Some of these articles have been piling up on me for a while.
First, an interesting insight into determining who is most likely to have an anaphylactic reaction. In a brand new article in the New England Journal of Medicine, researchers found that:
People who suffer anaphylaxis have higher levels of platelet-activating factor (PAF) than those who don't get such severe reactions.
As well as lower levels of an enzyme that breaks down PAF. This is a great discovery--it will be easier for docs to figure out if anaphylaxis is truly occurring (sometimes the symptoms are ambiguous) and figure out which people are most likely to have an anaphylactic reaction. Wouldn't it be great if you knew, based on a blood test, that you are Not Likely, Somewhat Likely, or Very Likely to have a full-blown anaphylactic reaction-- before you have one? You could get that determination for yourself (or your kid) at the time of the diagnosis. This is really, really great news.
Let's see, what else? This news has been pretty widespread, but I think it's important to share again. A study was done in the UK that demonstrated that kids with a food allergy (egg or peanut, in this case) who were exposed to peanuts in their environment at home were more likely to develop peanut allergy than kids with a peanut-free home.
Interestingly, the link applied not to nuts eaten by children themselves, but to those eaten by family members. It is thought that oil and dust from nuts eaten by relatives enters a child's body through the skin or nose, disrupting its immune system and leading to an allergic reaction the first time the youngster eats peanuts itself. (emphasis added)
Obviously, more research needs to be (and probably is being) done, since the results appear to contradict some evidence that early exposure to peanuts prevents peanut allergy. The results of this study (about which I have no other information as to sampling, sample size, etc. so take with a grain of salt, please) do point to the importance of keeping the food-allergic person's environment as free of the allergen--and potentially other allergens--as possible.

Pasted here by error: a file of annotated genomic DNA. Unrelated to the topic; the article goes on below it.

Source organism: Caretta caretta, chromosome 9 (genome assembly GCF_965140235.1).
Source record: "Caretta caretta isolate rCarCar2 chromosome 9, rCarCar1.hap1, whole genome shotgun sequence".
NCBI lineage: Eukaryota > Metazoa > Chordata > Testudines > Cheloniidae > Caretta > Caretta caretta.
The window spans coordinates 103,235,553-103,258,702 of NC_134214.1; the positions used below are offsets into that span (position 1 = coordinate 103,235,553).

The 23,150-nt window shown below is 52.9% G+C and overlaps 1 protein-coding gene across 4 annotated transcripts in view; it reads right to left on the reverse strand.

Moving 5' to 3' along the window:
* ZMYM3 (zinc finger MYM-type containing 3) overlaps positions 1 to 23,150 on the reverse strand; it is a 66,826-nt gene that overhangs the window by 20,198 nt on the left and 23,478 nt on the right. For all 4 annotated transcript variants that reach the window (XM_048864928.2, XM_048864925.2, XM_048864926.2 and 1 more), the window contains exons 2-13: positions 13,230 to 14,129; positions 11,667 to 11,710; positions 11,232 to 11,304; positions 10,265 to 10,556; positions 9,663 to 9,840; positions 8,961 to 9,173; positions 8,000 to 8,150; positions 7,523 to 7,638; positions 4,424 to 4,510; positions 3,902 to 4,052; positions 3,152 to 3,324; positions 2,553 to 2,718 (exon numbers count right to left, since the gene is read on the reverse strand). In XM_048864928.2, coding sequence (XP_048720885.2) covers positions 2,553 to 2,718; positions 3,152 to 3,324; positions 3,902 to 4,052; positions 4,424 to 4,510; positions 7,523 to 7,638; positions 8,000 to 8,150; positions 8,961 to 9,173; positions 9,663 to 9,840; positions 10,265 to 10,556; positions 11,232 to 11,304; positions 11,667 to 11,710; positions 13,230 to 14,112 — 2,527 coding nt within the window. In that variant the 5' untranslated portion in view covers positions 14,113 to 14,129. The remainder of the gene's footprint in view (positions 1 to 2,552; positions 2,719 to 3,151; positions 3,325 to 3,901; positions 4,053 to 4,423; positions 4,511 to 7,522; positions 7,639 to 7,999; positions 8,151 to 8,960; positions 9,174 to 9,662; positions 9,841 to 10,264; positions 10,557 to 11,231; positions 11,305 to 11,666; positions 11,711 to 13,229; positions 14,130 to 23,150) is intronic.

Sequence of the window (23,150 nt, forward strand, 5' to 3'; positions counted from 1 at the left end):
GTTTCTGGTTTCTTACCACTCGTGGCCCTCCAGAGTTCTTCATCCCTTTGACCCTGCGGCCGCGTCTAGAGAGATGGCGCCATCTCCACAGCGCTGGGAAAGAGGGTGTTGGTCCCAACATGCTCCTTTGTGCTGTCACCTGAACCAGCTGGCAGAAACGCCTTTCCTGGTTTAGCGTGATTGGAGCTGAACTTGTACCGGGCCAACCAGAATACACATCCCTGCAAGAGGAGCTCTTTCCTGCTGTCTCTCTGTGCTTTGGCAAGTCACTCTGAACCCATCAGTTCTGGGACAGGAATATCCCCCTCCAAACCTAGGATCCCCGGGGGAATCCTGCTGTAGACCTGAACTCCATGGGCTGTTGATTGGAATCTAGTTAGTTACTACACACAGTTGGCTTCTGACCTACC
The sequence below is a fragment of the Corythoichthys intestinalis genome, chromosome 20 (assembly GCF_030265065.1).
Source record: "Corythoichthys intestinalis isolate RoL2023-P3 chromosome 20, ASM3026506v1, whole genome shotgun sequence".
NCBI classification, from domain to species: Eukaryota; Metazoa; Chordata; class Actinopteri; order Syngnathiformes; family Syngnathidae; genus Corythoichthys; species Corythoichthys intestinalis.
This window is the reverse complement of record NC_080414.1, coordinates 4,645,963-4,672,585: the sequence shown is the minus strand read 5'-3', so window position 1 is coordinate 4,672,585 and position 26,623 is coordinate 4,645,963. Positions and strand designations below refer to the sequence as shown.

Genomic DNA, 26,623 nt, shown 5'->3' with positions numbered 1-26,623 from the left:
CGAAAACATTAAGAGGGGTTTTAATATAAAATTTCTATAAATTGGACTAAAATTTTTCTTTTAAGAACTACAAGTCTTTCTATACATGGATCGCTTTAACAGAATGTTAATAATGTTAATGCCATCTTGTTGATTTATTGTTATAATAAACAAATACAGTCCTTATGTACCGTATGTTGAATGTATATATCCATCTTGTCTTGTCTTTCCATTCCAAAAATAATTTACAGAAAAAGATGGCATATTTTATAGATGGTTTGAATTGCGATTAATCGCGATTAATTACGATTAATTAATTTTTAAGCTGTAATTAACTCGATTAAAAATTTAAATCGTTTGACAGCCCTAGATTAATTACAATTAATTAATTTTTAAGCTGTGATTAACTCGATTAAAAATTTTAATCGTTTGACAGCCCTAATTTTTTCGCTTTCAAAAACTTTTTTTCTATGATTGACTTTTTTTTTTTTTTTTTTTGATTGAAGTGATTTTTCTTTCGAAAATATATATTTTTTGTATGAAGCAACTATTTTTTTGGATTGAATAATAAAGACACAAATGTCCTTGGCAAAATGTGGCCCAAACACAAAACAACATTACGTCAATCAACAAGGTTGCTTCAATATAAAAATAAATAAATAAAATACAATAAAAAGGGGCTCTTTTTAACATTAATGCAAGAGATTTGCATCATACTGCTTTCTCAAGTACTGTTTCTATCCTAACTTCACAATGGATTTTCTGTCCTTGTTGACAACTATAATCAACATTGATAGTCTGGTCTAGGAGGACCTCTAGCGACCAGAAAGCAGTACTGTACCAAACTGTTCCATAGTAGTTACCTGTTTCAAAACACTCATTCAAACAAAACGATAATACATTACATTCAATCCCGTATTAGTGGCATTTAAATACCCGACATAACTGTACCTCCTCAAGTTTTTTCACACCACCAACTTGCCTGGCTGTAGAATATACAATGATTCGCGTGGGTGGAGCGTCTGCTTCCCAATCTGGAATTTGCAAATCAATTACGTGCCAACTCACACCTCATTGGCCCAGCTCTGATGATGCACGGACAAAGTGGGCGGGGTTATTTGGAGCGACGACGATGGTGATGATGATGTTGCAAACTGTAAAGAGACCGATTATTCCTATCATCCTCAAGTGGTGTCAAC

Breast-feeding helps prevent babies' allergies, but there's no good evidence for avoiding certain foods during pregnancy, using soy formula or delaying introduction of solid foods beyond six months.
That's interesting--that mom doesn't necessarily need to avoid allergens during pregnancy. This is probably another area where more research will be helpful. The very first thing I read about after Ryan's Big Peanut Kaboom was that it was all probably my fault because I didn't avoid peanuts during pregnancy and while he was nursing. Oh that was so hard to read, I can't explain. But don't let guilt plague you (I haven't for a long time):
"They say, 'I shouldn't have had milk in my coffee,"' said Dr. Scott Sicherer of the Mount Sinai School of Medicine's Jaffe Food Allergy Institute in New York. "I've been saying, 'We don't really have evidence that it causes a problem. Don't be on a guilt trip about it."' (emphasis added)
Now that I'm pregnant again, I still avoid peanuts, but mostly due to the known danger to my son. We just don't even have them in the house (and good thing, too, according to the research above!). I knowingly eat tree nuts only very occasionally (partly due to the risk to Ryan and Morgan), and fish and shellfish, too.
It's so difficult to know what the right thing to do is. I remember having multiple conversations with an acquaintance who was pregnant with her first child, about whether she should eat peanut products or not. My advice to her--as a food allergy mom, allergy sufferer, and incessant researcher, NOT as a doctor--was that if there weren't any allergies in her family, then to not worry about it.
I'd be interested in hearing from some of you food allergy moms out there--did you eat the allergens during pregnancy? Did you breastfeed? How did you handle subsequent pregnancies?
Oh! And finally, finally! If you are in the Atlanta area, please consider joining a new online support group called Support for Atlanta Families with Food Allergies. Lots of nice, friendly people, and good advice, too. I hope to attend the next Mom's Night Out.
Whew! That's it! Now that I've got all that out of my system, I can get on with other important things, such as abusing the Census Bureau and reading my Triple 8 book list and finding a new property manager for the cabin. I haven't mentioned that--I found out yesterday that our property management company is dropping us because our cabin is in a different county, the next one over! Sigh. Oh well, I was in Evaluation mode with them anyway.